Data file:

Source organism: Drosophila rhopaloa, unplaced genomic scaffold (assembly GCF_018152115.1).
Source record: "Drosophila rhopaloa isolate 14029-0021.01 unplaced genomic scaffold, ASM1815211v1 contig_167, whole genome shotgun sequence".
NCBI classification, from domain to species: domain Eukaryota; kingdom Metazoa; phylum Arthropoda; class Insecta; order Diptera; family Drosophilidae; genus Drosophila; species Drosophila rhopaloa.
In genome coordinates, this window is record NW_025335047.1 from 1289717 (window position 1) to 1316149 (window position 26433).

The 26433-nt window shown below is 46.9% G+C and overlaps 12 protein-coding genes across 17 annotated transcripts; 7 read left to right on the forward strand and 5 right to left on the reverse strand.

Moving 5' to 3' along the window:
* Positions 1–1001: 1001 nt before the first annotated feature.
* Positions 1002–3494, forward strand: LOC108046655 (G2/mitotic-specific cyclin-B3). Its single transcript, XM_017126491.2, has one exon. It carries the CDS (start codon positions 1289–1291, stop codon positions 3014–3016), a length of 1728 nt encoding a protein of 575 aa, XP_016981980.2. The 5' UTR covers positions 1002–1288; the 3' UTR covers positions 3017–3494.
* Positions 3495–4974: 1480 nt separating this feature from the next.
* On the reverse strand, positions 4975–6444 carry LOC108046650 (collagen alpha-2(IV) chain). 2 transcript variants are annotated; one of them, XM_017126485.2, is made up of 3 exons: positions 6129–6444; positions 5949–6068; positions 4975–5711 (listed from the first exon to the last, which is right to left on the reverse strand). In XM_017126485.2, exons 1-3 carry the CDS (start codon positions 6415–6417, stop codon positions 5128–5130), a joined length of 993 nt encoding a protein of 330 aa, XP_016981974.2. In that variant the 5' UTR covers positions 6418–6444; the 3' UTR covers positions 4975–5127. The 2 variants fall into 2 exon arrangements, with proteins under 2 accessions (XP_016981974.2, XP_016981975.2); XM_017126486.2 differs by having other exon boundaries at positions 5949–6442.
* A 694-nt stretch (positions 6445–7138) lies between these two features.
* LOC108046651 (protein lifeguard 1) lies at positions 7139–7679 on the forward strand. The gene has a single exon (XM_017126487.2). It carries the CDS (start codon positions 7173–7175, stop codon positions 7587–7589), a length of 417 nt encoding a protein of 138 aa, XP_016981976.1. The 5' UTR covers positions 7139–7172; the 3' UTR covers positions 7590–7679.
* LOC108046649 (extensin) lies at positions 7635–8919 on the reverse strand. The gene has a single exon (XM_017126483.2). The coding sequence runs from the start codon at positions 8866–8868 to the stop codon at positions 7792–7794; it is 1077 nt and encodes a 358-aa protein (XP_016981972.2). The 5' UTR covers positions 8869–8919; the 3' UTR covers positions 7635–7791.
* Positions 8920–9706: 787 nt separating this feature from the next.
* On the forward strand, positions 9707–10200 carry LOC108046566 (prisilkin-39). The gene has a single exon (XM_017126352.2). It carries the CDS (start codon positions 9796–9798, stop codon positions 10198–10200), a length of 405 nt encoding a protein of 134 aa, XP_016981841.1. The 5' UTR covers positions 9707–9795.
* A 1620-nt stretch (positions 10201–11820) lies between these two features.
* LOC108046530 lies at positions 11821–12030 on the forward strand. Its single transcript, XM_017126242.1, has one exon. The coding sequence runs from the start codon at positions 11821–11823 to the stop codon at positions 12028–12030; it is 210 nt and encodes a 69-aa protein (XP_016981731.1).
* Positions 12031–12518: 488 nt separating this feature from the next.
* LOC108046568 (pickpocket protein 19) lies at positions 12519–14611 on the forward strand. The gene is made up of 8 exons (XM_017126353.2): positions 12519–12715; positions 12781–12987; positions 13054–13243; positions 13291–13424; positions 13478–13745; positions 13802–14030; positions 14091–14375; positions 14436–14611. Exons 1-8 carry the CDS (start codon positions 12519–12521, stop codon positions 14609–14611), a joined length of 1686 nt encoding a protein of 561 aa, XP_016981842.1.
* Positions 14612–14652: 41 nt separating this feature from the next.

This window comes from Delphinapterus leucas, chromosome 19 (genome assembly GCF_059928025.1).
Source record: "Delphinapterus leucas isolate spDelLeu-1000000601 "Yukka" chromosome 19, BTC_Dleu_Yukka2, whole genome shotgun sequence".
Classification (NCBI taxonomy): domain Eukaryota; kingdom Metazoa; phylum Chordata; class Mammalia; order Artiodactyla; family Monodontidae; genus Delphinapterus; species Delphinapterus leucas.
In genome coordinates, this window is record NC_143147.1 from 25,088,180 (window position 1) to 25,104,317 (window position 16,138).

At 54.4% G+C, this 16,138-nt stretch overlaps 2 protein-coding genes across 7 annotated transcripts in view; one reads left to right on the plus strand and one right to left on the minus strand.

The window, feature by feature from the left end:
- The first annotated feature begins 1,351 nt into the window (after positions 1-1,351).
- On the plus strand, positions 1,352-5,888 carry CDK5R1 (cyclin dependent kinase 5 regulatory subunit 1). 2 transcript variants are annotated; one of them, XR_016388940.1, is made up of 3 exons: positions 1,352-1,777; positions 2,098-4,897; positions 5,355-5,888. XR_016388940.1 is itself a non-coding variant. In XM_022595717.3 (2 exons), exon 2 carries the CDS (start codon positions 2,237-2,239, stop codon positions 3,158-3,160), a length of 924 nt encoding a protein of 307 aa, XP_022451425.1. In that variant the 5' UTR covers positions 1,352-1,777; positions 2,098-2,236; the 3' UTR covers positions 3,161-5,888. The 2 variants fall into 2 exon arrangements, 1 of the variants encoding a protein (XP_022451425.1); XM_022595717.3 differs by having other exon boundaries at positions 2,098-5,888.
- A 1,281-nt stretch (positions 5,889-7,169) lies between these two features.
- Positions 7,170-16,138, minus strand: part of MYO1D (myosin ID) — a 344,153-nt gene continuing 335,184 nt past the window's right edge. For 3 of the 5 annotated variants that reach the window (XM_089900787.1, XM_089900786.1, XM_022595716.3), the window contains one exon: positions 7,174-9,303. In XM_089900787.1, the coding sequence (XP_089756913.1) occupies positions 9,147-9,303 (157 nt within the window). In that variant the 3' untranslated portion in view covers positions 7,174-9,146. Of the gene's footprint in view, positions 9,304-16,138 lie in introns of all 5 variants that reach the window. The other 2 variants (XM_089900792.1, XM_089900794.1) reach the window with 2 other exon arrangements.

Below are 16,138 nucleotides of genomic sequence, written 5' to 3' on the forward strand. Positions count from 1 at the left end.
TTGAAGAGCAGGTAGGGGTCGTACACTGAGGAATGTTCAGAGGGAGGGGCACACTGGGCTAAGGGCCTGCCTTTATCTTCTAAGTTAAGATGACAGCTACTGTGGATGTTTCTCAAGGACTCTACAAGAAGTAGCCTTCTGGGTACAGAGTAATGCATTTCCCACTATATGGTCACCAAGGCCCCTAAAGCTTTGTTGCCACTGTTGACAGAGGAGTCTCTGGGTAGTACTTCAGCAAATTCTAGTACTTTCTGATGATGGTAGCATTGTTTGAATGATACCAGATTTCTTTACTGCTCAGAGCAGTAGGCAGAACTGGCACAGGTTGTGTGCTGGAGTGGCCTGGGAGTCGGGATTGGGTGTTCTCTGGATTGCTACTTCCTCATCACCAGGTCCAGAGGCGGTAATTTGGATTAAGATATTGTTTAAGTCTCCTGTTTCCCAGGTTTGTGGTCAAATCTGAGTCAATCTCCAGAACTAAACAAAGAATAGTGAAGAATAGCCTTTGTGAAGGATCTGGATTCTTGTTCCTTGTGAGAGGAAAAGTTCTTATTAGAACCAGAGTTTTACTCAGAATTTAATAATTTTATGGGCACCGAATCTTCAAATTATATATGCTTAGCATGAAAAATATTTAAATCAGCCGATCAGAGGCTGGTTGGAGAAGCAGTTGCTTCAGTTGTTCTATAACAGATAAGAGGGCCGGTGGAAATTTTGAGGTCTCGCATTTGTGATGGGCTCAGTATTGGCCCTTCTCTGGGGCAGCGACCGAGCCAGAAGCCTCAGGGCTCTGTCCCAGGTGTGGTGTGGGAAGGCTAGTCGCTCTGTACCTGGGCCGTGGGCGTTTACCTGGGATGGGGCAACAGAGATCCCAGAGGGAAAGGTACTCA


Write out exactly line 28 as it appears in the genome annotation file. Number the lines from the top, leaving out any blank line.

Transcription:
- On the plus strand, positions 1,352-5,888 carry CDK5R1 (cyclin dependent kinase 5 regulatory subunit 1). 2 transcript variants are annotated; one of them, XR_016388940.1, is made up of 3 exons: positions 1,352-1,777; positions 2,098-4,897; positions 5,355-5,888. XR_016388940.1 is itself a non-coding variant. In XM_022595717.3 (2 exons), exon 2 carries the CDS (start codon positions 2,237-2,239, stop codon positions 3,158-3,160), a length of 924 nt encoding a protein of 307 aa, XP_022451425.1. In that variant the 5' UTR covers positions 1,352-1,777; positions 2,098-2,236; the 3' UTR covers positions 3,161-5,888. The 2 variants fall into 2 exon arrangements, 1 of the variants encoding a protein (XP_022451425.1); XM_022595717.3 differs by having other exon boundaries at positions 2,098-5,888.